Archives for posts with tag: branding

In the opinion section of the Press this morning, these was an article from someone from Ilam who worked in London as an investment banker and dreams about a Brighter Future. No, not John Key, but council candidate Raf Manji. His brighter future for Christchurch is apparently making it a visa-free zone:

Here is my proposal: Offer any young immigrant, subject to specific criteria, an open work visa, which will expire when they hit 30. This means that someone who arrives when they are 20 can stay here for up to 10 years as a resident, at which point they have either earned permanent residency or become a citizen. The goal would be to attract a new class of creative, innovative, smart and young global citizens.

My question would be … why? What is the point of this? Firstly, any aspirational council candidate should know that the council has no ability to change immigration rules. Secondly, where is the problem that this is meant to respond to? Hundred of rebuild workers are flocking to the city already – the number of Brits and Irish, as well as some from the Philippines and other places, have been well documented. Immigration clearly isn’t a problem for them, so what is this meant to resolve?

If it’s to do with “high-skill”, I have met lots of young and relatively young professional people who have come to Christchurch since the quakes, to work in sectors like architecture and planning.  I’ve never heard any of them complaining about immigration. But lets assume that there is a problem here. If there was, then why would we be relaxing immigration rules, when we could be trying to up skill some of the young unemployed people we have in this country, especially young Maori and Pacific Islanders? Lots of these people need a trade, and we can get them down here, teach them on the job and leave them with a skill for life. Many people who come to work a trade for the rebuild might stay 10 years, in which time they may well start a family here, and choose to stay. To me, that’s far more preferable than opening the flood gates. Especially when I’ve seen no evidence of there being an actual problem.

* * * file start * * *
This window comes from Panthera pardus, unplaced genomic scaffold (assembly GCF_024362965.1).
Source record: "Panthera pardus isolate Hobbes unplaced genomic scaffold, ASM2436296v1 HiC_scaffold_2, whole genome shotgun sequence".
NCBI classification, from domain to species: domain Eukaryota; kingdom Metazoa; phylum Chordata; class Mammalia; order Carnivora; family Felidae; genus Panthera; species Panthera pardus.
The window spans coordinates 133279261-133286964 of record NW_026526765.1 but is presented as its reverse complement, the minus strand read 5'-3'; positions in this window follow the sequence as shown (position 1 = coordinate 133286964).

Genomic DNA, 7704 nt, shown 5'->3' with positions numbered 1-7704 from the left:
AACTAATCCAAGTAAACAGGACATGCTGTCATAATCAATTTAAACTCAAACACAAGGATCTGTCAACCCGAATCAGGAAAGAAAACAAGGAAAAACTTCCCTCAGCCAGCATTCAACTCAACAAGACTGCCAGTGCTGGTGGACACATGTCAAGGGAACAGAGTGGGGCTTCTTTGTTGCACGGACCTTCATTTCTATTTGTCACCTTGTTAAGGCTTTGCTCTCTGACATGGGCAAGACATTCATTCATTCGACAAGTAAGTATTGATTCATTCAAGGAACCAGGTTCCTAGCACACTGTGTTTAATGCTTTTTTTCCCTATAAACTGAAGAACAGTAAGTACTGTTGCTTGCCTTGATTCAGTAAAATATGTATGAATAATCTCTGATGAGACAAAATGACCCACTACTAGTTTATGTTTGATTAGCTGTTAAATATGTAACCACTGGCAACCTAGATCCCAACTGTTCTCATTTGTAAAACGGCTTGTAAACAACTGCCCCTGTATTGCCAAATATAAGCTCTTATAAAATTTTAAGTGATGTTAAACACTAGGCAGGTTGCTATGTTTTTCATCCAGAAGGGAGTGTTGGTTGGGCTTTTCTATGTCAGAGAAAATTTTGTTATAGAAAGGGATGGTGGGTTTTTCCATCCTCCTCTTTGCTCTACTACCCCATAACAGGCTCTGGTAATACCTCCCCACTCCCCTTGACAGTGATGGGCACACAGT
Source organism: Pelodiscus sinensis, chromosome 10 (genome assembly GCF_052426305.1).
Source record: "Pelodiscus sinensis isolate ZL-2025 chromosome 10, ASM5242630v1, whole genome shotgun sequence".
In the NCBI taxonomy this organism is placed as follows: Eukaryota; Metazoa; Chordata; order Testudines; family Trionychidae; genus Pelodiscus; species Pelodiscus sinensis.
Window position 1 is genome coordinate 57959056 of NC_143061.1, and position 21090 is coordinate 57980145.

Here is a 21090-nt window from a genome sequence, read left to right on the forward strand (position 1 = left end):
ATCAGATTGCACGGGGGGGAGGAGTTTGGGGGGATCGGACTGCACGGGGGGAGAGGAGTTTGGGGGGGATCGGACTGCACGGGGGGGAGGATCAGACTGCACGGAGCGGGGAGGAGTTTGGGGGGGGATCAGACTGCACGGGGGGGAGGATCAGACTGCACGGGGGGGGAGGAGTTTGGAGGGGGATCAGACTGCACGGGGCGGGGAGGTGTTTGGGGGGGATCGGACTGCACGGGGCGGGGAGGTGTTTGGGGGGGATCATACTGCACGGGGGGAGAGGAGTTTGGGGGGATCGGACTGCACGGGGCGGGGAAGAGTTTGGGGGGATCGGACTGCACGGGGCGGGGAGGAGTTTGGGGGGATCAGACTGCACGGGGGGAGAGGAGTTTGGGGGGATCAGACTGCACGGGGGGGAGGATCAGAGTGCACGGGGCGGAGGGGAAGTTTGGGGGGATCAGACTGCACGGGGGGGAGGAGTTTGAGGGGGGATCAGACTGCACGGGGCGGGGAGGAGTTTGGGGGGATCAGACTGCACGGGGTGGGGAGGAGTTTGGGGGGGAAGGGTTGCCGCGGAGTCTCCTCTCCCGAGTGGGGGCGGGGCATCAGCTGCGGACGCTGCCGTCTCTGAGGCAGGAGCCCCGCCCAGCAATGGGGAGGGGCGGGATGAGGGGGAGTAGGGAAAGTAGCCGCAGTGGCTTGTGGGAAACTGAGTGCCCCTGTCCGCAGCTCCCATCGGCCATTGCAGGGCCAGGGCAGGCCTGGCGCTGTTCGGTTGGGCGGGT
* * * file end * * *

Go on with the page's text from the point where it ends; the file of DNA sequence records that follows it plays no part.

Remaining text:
So … what is the point of this?

In summary, we are looking for a whole new class of smart, creative and interesting people, who would love to live in a city like Christchurch. More than that, they are dynamic, entrepreneurial types, who will bring a new attitude to the city, new networks, new ideas and new ways of doing things.

Right. Who exactly is looking for a whole new class of smart, creative and interesting people? Christchurch doesn’t suffer from a lack of smart, creative and interesting people – they are here, but suffering under the weight of bureaucratic incompetence and political disenfranchisement. This whole article just reeks to me of empty, TedX-flavoured Kool-Aid. A branding exercise that takes the English language out for a flogging whilst saying nothing in particular. 

To be frank, I’ve had enough of this city vibrating with new energy.

Overall, the city will vibrate with a new energy that will create a new centre of gravity for a city in desperate need of a new vision and brand.


I’ve let this blog sit, festering, gathering dust. I’m not good at maintaining regular postings. But it’s still here, and I’m still here, and I’m getting more and more despondent about the way the “rebuild” of Christchurch is going. I’m off work for medical reasons at the moment, so have a bit more time to write and rant. In this week, the lead up the the second anniversary of the February quake, I’m hoping to have a blog post up most days. In my head, I’ll cover schools, the central city, the local body elections and the media – but that could change when I start writing.